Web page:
A Northampton doctors' surgery has been taken out of special measures after making significant improvements to its quality of care, according to the care watchdog.
Maple Access Surgery's overall rating from the Care Quality Commission (CQC) has gone from 'requires improvement' to 'good' following a two-day inspection in May.
A report published in July stated the Hazelwood Road practice had made the necessary changes to be taken out of special measures, which it had been in since 2019.
"The practice provided care in a way that kept patients safe and protected them from avoidable harm," the report reads.
"Staff dealt with patients with kindness and respect and involved them in decisions about their care.
"The practice adjusted how it delivered services to meet the needs of patients during the COVID-19 pandemic. Patients could access care and treatment in a timely way."
Maple Access Surgery was placed into special measures and rated 'inadequate' - the lowest possible rating - after an inspection on May 7, 2019.
Special measures means organisations have serious failures in quality of care and there are concerns that existing management cannot make the necessary improvements without support, according to the CQC.
A follow-up inspection in November, 2019, upgraded the practice's rating to 'requires improvement' but insufficient changes had been made so it stayed in special measures.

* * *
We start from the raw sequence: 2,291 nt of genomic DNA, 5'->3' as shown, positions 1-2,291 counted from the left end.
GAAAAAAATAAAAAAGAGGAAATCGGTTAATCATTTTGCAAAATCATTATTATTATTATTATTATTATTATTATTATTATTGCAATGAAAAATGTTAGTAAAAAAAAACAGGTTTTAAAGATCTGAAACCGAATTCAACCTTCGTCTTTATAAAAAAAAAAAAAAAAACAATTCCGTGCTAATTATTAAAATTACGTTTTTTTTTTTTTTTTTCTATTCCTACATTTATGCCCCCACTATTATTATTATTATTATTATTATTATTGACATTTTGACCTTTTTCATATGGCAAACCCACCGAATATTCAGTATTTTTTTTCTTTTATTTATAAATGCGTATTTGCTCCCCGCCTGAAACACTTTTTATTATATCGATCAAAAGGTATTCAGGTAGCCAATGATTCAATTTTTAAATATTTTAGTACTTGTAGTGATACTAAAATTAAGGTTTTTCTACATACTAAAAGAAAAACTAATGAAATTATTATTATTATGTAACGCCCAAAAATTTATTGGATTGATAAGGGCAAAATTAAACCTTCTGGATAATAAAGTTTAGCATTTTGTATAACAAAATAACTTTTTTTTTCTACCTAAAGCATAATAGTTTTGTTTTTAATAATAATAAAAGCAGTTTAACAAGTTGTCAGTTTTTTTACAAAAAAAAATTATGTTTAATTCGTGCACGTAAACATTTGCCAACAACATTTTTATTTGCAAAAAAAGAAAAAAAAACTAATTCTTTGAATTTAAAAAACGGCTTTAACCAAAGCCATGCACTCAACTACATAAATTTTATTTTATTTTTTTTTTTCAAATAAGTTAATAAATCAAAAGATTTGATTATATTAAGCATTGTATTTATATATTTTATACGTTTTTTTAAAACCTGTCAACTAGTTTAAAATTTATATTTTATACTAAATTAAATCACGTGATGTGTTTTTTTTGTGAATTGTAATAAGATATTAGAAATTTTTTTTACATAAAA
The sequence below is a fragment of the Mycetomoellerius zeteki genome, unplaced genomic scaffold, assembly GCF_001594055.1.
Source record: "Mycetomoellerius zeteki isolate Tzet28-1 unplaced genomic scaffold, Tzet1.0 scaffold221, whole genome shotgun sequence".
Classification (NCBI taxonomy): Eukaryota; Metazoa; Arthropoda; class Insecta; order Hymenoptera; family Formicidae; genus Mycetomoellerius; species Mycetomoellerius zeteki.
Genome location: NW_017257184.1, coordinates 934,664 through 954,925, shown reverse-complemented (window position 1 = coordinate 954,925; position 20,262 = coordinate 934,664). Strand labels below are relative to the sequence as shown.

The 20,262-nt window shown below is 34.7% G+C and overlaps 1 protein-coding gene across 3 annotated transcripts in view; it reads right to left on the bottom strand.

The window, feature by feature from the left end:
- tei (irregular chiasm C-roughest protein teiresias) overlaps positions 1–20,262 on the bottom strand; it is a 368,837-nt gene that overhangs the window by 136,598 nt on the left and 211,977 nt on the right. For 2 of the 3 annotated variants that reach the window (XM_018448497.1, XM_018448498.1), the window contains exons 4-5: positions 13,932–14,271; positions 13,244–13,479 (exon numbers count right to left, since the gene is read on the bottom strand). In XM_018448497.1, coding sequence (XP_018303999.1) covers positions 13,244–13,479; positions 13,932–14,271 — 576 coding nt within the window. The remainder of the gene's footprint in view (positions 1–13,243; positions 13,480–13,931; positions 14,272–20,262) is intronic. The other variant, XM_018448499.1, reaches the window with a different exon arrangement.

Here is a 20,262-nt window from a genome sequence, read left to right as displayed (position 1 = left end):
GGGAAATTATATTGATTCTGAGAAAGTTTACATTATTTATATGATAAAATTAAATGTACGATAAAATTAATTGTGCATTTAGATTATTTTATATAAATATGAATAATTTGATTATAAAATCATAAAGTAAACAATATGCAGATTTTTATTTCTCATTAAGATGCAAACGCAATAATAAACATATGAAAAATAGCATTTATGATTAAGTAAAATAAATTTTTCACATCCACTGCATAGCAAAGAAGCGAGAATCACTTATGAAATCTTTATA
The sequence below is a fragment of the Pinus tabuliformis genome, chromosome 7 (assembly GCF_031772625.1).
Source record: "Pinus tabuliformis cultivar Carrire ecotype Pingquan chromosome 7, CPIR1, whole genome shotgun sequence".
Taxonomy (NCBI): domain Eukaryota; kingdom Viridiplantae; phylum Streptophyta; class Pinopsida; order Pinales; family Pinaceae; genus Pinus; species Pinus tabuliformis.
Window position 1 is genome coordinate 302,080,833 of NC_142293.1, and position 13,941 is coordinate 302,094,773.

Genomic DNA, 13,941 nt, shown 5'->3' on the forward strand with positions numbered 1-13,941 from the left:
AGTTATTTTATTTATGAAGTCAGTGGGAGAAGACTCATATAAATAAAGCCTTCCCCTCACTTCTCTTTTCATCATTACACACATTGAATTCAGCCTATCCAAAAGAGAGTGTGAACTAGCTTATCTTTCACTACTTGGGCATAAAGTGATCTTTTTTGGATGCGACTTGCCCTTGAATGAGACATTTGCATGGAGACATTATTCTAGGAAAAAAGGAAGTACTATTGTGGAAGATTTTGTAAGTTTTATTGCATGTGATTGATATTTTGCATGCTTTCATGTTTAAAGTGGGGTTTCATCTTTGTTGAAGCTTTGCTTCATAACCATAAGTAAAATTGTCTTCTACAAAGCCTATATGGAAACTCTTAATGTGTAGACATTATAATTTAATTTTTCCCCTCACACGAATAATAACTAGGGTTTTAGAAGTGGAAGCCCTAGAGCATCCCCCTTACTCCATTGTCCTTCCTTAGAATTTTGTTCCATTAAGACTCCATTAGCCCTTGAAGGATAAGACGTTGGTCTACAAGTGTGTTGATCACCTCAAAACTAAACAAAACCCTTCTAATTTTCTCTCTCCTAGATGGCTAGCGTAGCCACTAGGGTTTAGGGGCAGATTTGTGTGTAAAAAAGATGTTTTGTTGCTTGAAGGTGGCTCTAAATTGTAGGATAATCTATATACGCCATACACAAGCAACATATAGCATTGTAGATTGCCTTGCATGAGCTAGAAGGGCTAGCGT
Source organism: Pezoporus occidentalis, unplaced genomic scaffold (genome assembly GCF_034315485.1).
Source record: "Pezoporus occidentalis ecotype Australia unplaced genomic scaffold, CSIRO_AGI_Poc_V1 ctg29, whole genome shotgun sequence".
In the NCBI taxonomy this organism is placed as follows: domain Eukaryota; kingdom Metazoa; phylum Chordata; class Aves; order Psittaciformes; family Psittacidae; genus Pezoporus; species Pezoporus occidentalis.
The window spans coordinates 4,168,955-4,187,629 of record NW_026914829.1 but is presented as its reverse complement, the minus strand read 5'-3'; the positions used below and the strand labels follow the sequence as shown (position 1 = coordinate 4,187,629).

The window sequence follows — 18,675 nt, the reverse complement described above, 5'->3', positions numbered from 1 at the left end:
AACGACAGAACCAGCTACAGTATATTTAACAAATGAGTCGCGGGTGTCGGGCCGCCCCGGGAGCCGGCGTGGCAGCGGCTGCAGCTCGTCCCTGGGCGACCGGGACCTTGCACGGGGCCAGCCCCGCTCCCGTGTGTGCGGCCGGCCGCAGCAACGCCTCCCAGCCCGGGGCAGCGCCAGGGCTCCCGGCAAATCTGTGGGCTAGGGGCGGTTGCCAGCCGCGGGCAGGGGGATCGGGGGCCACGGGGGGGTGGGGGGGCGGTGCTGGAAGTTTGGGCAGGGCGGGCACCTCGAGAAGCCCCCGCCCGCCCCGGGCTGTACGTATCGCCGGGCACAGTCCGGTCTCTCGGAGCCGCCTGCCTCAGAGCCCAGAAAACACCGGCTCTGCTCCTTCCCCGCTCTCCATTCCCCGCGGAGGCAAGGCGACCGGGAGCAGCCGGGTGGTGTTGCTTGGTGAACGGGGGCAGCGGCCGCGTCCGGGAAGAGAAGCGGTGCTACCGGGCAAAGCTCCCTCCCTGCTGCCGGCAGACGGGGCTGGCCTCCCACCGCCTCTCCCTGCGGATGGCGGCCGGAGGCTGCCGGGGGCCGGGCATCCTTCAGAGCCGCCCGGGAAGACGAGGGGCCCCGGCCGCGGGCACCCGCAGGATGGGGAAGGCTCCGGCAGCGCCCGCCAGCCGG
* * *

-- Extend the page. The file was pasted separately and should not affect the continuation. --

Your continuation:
Among the concerns were cancer screening, immunisation rates and other performance data were significantly below national averages and complaints were not being effectively managed and responded to.
Inspectors re-visited Maple Access Surgery on May 18 and 19, and found enough improvements to take it out of special measures and award the 'good' rating.
Staff now had the appropriate authorisations to administer medicines and systems and processes had improved, according to the report, published on July 21.
Parents of children who were overdue immunisations were contacted in a variety of ways, including follow-up contact by nurses at the practice.
The practice had also worked to improve cervical screening uptake through various means including sending out personal reminders following failed appointments and liaising with different groups and religious leaders.
Maple Access Surgery was contacted for comment.